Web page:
Cornfield says the speech sounded “very angry” and like “classic populism.”
“Establishment versus the people, and leaving no doubt which side he was on,” the professor said.
Trump portrayed a bleak America of rusted-out factories “scattered like tombstones,” where poverty, crime, drugs and guns are rampant in inner cities.
He spoke about rebuilding infrastructure and, using particularly vivid language, vowed that “this American carnage stops right here and stops right now.”
It’s that concrete, dystopian language that characterized Trump’s address, said Schnure, who is also an adjunct professor of public communication at American University in Washington.
“The most famous line of this speech is going to be ‘American carnage,’” he said.
But Foner says using such grim language might have been a shrewd move. By painting such a bleak picture of the nation, Trump can now claim he’s responsible for any improvement.
Trump also hammered home his America-first pledge, promising that, from this day forward, every decision, whether it be on trade, taxes, immigration or foreign affairs, would be guided by the principle that it must benefit American workers and families.
“We will follow two simple rules: buy American and hire American,” he said.
There were also differences with some of his previous speeches. When he did speak about unity, he invoked religion, something very typical of an inaugural address, said Aaron Kall, director of debate at the University of Michigan and editor of I Do Solemnly Swear: Presidential Inaugural Addresses of the Last Forty Years.
He says Trump’s remarks were much more tempered when he made reference to the Bible and how it “tells us how good and pleasant it is when God’s people live together in unity.”
“We must speak our minds openly, debate our disagreements honestly but always pursue solidarity,” the president said.
Trump, who has had a rocky time discussing religion in public, handled that well, Kall said.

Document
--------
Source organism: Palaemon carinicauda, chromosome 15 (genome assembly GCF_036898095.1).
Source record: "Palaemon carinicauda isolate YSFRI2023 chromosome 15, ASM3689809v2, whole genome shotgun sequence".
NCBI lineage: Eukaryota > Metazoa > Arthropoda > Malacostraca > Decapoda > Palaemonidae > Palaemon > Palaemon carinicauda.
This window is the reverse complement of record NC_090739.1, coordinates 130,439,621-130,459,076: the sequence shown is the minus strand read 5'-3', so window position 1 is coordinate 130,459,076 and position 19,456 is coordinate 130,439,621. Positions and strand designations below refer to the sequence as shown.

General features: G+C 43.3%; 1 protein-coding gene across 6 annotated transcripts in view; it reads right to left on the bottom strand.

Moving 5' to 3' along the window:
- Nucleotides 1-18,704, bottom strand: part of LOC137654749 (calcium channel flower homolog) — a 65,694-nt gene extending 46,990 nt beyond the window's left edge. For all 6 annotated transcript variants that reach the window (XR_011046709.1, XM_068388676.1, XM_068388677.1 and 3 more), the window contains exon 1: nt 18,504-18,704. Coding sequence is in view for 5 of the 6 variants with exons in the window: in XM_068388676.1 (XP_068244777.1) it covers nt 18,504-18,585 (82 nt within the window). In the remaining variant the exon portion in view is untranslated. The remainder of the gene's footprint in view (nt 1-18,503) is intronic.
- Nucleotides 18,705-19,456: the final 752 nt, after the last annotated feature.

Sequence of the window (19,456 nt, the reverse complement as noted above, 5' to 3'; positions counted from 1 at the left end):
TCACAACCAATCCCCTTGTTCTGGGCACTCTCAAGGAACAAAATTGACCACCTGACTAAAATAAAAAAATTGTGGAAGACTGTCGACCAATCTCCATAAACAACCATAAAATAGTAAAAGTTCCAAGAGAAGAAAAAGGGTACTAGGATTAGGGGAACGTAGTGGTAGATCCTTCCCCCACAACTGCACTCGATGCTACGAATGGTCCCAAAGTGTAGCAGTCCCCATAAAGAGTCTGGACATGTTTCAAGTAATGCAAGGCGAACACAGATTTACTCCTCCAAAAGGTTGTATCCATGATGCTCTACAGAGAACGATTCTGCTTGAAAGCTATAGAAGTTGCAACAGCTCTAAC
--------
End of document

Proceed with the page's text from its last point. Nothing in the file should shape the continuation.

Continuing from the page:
“He tied that directly to unity, trying to unify the country and to having a good hard-line stance against things like prejudice and racism.”
And he seemed to give a nod to John F. Kennedy’s 1961 inaugural address, saying the U.S. stands ready to “unlock the mysteries of space, to free the Earth from the miseries of disease and to harness the energies, industries and technologies of tomorrow.” (Kennedy, for his part, had called on Americans to “explore the stars, conquer the deserts, eradicate disease, tap the ocean depths and encourage the arts and commerce.”)
The speech also had a similar theme to the 1981 inaugural address of Ronald Reagan, which Trump had earlier suggested he would pattern his address after. Both attacked the government, but Trump lashed out at the political powerbrokers themselves while Reagan, more philosophically, argued that government as a whole had become too obtrusive and championed the power of the individual.
“I thought we’d see a more sunny tone today,” Kall said.
Mostly, the speech was one of a president still in campaign mode and similar to addresses Trump gave at political rallies and at the Republican national convention in Cleveland in July.
Putting aside whether one agrees with his positions, his address was no different than a campaign speech, Foner said.
“Normally, [presidents] try to elevate their rhetoric a little bit or speak more broadly to the nation.”